Drainage Strategy Reports
New development or redevelopment sites
The drainage of any new development or redevelopment site is an important planning consideration. A drainage strategy report would aim to satisfy this by carrying out an appraisal of the options for the disposal of the foul and surface water flows and by presenting the details of the most cost effective solution in each case.
Need to consider drainage matters from an early stage
It is suggested that drainage matters are best considered at an early stage in the overall design process, even if not immediately required by planning considerations. Drainage matters can take a considerable time to resolve and can have significant implications for the layout of the site.
Preliminary Drainage Layout
The preliminary drainage layout showing the proposed on and off-site drainage arrangements would be produced based on the overall site layout produced by others. It would show the following:
• routes of the main on-site foul sewers
• sites of any foul pumping stations
• main surface water drainage routes (pipe networks,
• sites of any SUDS site control measures (ponds,
A preliminary estimate of the depth and size of the proposed sewers / drains / channels would be made together with the size and capacity of any foul pumping stations or surface water site control measures (ponds or basins). Items with abnormal cost implications would also be highlighted. Constraints would also be identified, such as for example, an existing public sewer crossing the site which would need to be diverted under section 185 of the Water Industry Act, 1991 (WIA, 1991).
It is anticipated that the completed preliminary drainage layout would then feed back into the overall site layout so that it could be amended accordingly.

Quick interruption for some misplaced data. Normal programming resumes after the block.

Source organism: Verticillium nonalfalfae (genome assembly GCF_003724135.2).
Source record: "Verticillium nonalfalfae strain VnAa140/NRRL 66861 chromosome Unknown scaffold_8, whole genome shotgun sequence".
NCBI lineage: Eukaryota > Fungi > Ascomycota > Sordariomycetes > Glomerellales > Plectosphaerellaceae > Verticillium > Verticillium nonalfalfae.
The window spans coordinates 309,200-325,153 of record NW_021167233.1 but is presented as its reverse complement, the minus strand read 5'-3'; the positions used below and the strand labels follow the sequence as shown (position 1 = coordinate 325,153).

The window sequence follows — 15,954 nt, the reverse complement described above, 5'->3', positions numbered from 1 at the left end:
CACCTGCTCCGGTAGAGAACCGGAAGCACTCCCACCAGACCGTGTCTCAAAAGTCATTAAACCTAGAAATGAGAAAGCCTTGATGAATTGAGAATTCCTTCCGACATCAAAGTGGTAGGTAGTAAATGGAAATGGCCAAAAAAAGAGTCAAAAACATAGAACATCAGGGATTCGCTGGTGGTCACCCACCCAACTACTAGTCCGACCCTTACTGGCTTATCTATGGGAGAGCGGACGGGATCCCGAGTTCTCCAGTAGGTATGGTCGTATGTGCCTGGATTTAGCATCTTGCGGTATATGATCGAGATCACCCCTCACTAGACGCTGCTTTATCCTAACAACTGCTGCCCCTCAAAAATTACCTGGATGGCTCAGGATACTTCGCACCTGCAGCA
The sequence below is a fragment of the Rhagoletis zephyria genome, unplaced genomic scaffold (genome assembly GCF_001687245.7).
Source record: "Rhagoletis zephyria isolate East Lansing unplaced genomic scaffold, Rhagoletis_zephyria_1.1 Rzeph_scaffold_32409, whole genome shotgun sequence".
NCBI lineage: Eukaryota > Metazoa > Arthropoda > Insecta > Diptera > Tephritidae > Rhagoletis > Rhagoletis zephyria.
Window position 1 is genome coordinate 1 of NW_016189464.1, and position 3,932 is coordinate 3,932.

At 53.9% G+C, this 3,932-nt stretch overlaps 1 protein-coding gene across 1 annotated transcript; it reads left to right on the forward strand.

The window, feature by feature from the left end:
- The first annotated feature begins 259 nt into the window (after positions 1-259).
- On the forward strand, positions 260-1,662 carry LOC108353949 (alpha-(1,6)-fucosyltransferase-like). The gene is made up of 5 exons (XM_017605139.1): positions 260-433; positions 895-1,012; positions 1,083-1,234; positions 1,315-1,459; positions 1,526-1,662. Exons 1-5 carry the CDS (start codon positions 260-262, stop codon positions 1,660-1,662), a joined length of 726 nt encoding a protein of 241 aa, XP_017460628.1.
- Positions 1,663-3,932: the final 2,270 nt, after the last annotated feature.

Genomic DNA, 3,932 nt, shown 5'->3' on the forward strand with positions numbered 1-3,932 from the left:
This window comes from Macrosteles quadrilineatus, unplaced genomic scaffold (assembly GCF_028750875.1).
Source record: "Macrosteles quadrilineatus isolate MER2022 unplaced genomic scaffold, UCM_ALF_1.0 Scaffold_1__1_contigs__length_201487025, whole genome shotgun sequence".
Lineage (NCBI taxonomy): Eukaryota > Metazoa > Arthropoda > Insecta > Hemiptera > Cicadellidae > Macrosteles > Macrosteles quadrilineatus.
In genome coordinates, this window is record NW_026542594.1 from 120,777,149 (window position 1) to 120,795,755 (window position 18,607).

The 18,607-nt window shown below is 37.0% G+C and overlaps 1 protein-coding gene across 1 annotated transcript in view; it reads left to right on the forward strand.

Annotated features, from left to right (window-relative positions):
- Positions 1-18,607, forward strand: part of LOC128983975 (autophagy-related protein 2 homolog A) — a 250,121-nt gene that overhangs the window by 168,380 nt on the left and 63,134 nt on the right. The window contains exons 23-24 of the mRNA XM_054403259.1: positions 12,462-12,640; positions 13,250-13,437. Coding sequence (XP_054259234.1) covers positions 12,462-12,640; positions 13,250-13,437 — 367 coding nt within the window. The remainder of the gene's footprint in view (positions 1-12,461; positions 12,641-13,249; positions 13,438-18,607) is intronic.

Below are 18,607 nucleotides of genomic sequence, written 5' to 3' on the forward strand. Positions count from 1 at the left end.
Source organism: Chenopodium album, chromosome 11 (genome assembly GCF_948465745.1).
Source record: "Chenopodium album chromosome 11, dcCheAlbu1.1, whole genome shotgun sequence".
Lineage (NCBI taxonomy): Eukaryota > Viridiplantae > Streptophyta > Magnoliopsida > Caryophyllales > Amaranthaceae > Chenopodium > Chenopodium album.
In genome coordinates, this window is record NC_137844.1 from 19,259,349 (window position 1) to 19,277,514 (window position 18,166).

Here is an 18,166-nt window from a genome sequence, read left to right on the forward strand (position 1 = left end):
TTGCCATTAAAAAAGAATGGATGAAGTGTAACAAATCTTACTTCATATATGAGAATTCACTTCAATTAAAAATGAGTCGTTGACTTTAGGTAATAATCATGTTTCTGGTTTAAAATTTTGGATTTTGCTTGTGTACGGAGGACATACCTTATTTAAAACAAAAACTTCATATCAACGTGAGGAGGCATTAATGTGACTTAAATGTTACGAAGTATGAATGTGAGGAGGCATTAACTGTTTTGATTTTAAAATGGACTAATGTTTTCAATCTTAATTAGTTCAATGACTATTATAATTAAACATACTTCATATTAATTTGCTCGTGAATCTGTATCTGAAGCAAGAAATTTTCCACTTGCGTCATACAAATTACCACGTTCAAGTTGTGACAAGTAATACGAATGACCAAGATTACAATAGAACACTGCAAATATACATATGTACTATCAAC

Further details of the foul and surface water drainage arrangements are discussed in the following sections.
Foul water drainage
The first stage of the assessment of the options for the foul drainage of a site would be to estimate the foul flow to be discharged into the public sewer system. The position of the existing public sewers in the area would then be investigated and the developer services section of the water company consulted to identify a suitable point of connection.
It may be that a sewer requisition under section 98 (of the WIA, 1991) would be required to allow the off-site foul sewer to cross private land and we can advise on the different payment options for this. Any constraints with significant cost or programme implications (ie crossing Network Rail land) would also be identified.
Surface water drainage
The document 'Preliminary rainfall runoff management for developments' published by the Environment Agency would be an important source document for this work.
Investigation of the options for the surface water drainage would involve an initial consideration of the types of SUDS techniques likely to be applicable at the site. This would be determined in large part by the permeability of the ground and it is important to base this on actual percolation tests if at all possible. Any of the rainfall run-off from the site not disposed of via infiltration into the soil or similar means would need to be attenuated by site control measures. This would be to ensure that the overall run-off from the site was not increased. As part of this overall process the Environment Agency / Council would be consulted.
The means to ensure the long-term maintenance of the surface water drainage arrangements would also need to be considered. In addition, any obvious constraints, such as potential land issues for any off-site surface water drainage, would also be identified.
For a site in England larger than one hectare, the part of a drainage strategy report covering surface water drainage duplicates some of the contents of a Flood Risk Assessment, so there may be advantages in combining the two reports.
We have a strong capability in the design of all types of drainage for new developments, please
for further details.